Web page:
An appeals court in New York has ruled that a US law defining marriage as between a man and a woman is unconstitutional, saying the gay population has "suffered a history of discrimination".
The national fight over gay marriage is expected to reach the country's top court soon. The Second US Circuit Court of Appeals found no reason the Defence of Marriage Act could be used to deny benefits to married same-sex couples.
The law denies federal recognition of same-sex marriages and affirms the right of states to refuse to recognise such marriages.
The 2-1 decision came after a woman sued the government, saying the law required her to pay more than 363,000 US dollars (£225,900) in federal estate tax after her partner of 44 years died.
In writing the majority opinion, Judge Dennis Jacobs said discrimination against gay people should be scrutinised by the courts just as discrimination against women was scrutinised in the 1970s.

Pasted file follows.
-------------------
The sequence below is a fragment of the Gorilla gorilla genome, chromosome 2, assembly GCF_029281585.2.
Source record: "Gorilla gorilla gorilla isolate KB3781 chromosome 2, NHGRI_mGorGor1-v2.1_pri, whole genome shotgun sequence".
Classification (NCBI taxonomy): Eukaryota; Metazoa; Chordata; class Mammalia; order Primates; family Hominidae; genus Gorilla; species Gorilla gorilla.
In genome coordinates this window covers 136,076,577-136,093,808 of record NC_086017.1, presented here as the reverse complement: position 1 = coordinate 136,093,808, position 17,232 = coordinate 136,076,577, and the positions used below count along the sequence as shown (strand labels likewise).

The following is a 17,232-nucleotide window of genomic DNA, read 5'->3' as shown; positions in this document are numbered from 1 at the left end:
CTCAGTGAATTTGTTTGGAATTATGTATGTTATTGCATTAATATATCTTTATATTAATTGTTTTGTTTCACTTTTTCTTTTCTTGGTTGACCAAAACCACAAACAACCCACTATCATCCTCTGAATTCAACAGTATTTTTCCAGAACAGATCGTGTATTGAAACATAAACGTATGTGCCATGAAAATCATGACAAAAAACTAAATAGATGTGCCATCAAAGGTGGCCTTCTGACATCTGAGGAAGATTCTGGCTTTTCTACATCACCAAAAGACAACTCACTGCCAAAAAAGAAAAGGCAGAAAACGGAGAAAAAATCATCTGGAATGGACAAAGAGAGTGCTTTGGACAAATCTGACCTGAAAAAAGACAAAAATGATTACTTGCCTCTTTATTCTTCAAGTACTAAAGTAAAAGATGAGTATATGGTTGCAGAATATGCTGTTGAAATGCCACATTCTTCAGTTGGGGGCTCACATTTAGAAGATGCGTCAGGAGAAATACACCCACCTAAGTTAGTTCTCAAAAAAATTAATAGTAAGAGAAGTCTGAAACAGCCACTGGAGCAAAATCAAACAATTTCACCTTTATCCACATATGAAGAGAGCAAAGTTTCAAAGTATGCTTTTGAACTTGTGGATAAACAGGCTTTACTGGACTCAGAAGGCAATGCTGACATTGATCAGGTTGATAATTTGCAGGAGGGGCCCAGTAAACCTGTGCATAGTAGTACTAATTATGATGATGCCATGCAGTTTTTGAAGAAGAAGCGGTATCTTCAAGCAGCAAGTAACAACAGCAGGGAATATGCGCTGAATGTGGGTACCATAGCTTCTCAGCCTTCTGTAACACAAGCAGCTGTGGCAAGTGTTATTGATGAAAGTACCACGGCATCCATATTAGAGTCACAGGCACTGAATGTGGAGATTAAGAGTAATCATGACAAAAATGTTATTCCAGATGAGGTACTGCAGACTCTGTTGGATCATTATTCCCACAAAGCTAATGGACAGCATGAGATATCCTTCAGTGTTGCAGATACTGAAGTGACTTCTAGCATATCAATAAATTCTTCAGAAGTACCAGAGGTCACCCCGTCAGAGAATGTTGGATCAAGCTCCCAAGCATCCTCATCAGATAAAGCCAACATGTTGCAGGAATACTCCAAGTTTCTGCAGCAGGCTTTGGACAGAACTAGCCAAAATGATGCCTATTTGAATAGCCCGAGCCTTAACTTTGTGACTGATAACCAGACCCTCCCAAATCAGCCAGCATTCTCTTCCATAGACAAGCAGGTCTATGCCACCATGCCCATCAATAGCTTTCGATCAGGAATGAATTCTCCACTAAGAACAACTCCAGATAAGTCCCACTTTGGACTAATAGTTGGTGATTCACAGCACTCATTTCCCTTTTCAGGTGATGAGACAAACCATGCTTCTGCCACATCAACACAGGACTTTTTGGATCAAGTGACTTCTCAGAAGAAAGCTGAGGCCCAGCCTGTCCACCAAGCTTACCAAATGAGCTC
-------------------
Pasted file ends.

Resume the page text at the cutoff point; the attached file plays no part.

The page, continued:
"The question is not whether homosexuals have achieved political successes over the years; they clearly have. The question is whether they have the strength to politically protect themselves from wrongful discrimination," said Mr Jacobs.
Judge Chester J Straub dissented, saying that if the government was to change its understanding of marriage he believes "it is for the American people to do so".
The Defence of Marriage Act was passed by bipartisan majorities in both houses of Congress and signed by President Bill Clinton after it appeared in 1993 that Hawaii might legalise gay marriage.
Since then, many states have banned gay marriage but several have approved it, including Massachusetts and New York. The government defended the federal law until President Barack Obama and Attorney General Eric Holder directed attorneys in early 2011 to stop doing so.
James Esseks, an attorney for the American Civil Liberties Union, called the ruling "a watershed moment in the legal movement for lesbian and gay rights". "It's fabulous news for same-sex couples in New York and other states," he said.